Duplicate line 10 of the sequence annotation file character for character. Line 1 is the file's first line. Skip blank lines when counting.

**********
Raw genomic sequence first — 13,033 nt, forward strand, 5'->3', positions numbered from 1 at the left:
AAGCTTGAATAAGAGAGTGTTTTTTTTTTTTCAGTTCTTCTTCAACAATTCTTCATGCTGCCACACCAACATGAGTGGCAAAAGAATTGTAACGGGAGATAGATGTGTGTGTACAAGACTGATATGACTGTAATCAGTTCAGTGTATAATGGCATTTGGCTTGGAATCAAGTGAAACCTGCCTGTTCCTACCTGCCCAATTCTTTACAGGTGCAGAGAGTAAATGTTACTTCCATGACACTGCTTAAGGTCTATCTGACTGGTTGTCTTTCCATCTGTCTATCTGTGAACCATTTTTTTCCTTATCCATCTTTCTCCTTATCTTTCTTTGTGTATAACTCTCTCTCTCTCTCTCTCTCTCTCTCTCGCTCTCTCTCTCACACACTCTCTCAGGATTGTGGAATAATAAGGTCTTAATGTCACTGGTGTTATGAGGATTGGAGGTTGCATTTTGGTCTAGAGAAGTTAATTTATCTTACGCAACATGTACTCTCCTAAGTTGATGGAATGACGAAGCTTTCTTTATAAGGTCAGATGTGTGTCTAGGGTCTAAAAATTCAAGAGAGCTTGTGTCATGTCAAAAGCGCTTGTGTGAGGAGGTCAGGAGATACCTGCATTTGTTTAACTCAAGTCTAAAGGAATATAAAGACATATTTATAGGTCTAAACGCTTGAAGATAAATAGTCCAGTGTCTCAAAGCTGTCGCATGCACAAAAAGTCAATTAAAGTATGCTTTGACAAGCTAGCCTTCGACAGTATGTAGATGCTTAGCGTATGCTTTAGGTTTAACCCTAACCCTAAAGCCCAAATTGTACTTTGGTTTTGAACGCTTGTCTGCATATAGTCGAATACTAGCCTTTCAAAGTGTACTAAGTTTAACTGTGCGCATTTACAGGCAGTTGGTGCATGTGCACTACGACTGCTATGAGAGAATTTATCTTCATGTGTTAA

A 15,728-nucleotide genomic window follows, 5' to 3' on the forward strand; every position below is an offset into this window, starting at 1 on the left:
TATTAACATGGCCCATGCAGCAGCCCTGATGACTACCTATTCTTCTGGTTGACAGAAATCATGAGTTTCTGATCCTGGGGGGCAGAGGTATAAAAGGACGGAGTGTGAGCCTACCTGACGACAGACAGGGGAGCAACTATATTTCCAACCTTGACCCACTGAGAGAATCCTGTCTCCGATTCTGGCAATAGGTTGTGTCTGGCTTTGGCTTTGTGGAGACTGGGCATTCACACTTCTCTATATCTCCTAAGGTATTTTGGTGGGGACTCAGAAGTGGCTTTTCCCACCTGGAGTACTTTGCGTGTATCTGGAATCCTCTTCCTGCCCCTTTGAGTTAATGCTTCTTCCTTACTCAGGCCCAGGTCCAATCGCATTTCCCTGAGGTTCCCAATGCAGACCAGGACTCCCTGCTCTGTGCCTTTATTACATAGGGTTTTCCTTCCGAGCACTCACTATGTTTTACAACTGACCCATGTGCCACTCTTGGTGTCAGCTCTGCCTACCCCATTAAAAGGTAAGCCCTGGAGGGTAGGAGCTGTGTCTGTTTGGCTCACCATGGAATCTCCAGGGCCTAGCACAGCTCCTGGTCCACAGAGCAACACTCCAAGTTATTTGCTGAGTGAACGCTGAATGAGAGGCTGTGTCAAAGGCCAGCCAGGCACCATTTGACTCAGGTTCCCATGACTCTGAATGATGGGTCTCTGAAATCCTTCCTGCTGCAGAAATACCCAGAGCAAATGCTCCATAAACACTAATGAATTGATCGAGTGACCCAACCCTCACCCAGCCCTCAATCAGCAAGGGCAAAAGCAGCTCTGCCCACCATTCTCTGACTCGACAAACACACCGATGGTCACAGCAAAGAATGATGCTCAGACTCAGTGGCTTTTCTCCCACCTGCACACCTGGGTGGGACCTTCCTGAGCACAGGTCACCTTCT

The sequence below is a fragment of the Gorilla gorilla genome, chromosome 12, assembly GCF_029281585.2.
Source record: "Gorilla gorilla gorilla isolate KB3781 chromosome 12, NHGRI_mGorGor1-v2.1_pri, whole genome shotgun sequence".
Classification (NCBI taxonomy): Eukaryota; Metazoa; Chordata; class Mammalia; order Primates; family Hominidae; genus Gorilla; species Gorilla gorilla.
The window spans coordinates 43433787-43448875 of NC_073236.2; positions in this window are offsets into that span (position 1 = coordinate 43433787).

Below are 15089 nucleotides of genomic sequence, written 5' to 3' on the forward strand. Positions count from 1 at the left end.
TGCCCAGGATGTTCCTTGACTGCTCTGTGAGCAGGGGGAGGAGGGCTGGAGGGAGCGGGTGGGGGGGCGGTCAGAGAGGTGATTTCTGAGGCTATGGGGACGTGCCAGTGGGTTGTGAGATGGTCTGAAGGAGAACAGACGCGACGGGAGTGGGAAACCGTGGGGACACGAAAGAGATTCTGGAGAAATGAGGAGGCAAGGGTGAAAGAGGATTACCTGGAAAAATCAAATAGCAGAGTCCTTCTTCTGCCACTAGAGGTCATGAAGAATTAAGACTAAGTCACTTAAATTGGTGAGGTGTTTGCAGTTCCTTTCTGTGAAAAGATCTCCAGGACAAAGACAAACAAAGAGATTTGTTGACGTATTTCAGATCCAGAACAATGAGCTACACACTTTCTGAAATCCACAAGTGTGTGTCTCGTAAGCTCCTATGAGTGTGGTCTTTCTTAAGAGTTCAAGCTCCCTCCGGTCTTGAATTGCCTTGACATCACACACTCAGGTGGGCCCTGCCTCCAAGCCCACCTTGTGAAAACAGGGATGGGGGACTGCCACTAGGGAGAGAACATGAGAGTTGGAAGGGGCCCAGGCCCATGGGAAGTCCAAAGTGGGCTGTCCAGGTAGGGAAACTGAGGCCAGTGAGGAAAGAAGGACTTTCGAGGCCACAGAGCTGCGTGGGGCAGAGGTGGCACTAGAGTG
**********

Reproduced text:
TGCCCAGGATGTTCCTTGACTGCTCTGTGAGCAGGGGGAGGAGGGCTGGAGGGAGCGGGTGGGGGGGCGGTCAGAGAGGTGATTTCTGAGGCTATGGGGACGTGCCAGTGGGTTGTGAGATGGTCTGAAGGAGAACAGACGCGACGGGAGTGGGAAACCGTGGGGACACGAAAGAGATTCTGGAGAAATGAGGAGGCAAGGGTGAAAGAGGATTACCTGGAAAAATCAAATAGCAGAGTCCTTCTTCTGCCACTAGAGGTCATGAAGAATTAAGACTAAGTCACTTAAATTGGTGAGGTGTTTGCAGTTCCTTTCTGTGAAAAGATCTCCAGGACAAAGACAAACAAAGAGATTTGTTGACGTATTTCAGATCCAGAACAATGAGCTACACACTTTCTGAAATCCACAAGTGTGTGTCTCGTAAGCTCCTATGAGTGTGGTCTTTCTTAAGAGTTCAAGCTCCCTCCGGTCTTGAATTGCCTTGACATCACACACTCAGGTGGGCCCTGCCTCCAAGCCCACCTTGTGAAAACAGGGATGGGGGACTGCCACTAGGGAGAGAACATGAGAGTTGGAAGGGGCCCAGGCCCATGGGAAGTCCAAAGTGGGCTGTCCAGGTAGGGAAACTGAGGCCAGTGAGGAAAGAAGGACTTTCGAGGCCACAGAGCTGCGTGGGGCAGAGGTGGCACTAGAGTG